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Summer in the Slovak capital was less sleepy than usual this year, and a good deal more profitable - thanks to Steven Spielberg.

Spielberg's DreamWorks chose Bratislava and a former Soviet military base nearby as locations for its first movie, "The Peacemaker," a thriller starring George Clooney and Nicole Kidman centered on the theft of Russian nuclear material.Car chases, bombings and other thrills enlivened a city that knew such phenomena only from the post-Communist criminal underworld. Parts of the Old Town were made over to look like Vienna, where Clooney and Kidman track down Russian informers. A Communist-era industrial complex housed a "Pentagon war room."

Living and filming in Bratislava, an old Austro-Hungarian city, cost a fraction of what Vienna would. Streets could be closed at will, publicity manager Bob Werden noted.

Yet the more cosmopolitan Austrian capital is just an hour's drive away - Vienna's best informed gossip column said Kidman and husband Tom Cruise dropped $15,000 in a city boutique in one visit.

As a cheap location for Hollywood, Slovakia so far has taken a back seat to the Czech Republic and its stunning capital of Prague, where Cruise filmed parts of "Mission: Impossible."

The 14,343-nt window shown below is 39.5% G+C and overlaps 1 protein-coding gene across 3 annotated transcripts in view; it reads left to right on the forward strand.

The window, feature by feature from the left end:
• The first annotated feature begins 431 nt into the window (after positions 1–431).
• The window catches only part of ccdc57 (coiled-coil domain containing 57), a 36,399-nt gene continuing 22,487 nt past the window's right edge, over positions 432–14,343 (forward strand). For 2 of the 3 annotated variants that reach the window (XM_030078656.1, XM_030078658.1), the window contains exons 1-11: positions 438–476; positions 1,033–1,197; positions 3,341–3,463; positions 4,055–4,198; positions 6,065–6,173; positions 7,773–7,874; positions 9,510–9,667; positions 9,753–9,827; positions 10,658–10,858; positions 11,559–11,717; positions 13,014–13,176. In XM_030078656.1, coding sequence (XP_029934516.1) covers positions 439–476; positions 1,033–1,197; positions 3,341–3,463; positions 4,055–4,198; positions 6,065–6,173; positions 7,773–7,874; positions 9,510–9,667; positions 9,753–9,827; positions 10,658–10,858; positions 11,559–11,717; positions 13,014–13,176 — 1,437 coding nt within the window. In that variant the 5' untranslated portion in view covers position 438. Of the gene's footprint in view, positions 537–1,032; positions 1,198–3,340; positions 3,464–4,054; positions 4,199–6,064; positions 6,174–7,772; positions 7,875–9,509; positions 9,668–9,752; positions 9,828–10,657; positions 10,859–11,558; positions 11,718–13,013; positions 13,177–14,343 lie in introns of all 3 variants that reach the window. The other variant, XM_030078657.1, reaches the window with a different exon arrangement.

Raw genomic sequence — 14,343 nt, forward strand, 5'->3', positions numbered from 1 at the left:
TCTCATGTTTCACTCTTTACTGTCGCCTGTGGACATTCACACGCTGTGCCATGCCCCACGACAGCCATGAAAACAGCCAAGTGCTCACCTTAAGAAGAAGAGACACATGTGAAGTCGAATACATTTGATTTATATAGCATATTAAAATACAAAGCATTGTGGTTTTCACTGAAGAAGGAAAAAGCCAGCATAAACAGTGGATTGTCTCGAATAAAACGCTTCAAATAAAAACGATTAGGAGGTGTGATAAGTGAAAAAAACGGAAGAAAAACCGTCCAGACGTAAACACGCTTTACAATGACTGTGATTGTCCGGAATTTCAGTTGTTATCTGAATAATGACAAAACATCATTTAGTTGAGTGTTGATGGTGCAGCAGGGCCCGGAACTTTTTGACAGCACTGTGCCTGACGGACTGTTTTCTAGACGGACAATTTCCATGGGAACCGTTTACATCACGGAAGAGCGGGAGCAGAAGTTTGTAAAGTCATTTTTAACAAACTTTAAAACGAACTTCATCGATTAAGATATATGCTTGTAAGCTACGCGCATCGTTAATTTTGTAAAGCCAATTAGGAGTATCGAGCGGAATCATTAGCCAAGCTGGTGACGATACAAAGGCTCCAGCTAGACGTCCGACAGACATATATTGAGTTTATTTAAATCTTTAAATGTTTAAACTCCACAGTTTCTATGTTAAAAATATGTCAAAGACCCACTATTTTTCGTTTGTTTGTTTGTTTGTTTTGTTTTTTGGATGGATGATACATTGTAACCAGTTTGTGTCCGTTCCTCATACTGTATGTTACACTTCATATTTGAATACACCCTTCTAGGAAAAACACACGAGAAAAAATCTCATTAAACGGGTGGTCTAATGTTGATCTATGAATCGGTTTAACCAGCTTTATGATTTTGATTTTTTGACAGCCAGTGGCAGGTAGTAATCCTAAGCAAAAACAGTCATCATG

That may change. Branko Lustig, co-producer of "Schindler's List" and producer of "The Peacemaker," says cost and the experience will have him recommending Slovakia to others - and happy to return himself.

People "are very friendly and open," he said. "They understand it's good for them, and they will do anything." He estimated that the filming left Slovakia $6 million to $10 million richer.

Although most Slovaks seemed unperturbed by the descent of Hollywood, local extras, restaurants and hotels enjoyed a boon.

The crew came often and tipped generously, said Peter, a waiter who wouldn't give his last name. A typical lunch for two at the Pizzeria Corleone, where he works, runs $7.

"I even spoke to Nicole once on the phone," he said. "She's a vegetarian and ordered spaghetti and salad without mayo."

The crew sometimes descended on their hotel's casino at 3 a.m. to eat and gamble, said a croupier who declined to give his name.

"They didn't seem to care if they lost money," he said, noting the difference between Americans born to affluence and Slovaks still reaching for it after decades under Communism. "They're not like our people. For them, gambling is a pastime."

Lustig, a Holocaust survivor, said he chose Slovakia after a February visit, when he stumbled across an exhibit about Jewish life before World War II.

Lustig spoke with Bratislava's tiny remaining Jewish community and its Brooklyn-born rabbi. "They told me everything was okay now. That's when I said to Steven, `We can film here."'

The crew is moving now to Macedonia, poorest of the former Yugoslavia's six republics. Locations there will substitute for steppes and railways of Russia, where a renegade army man steals nuclear materials to threaten the world.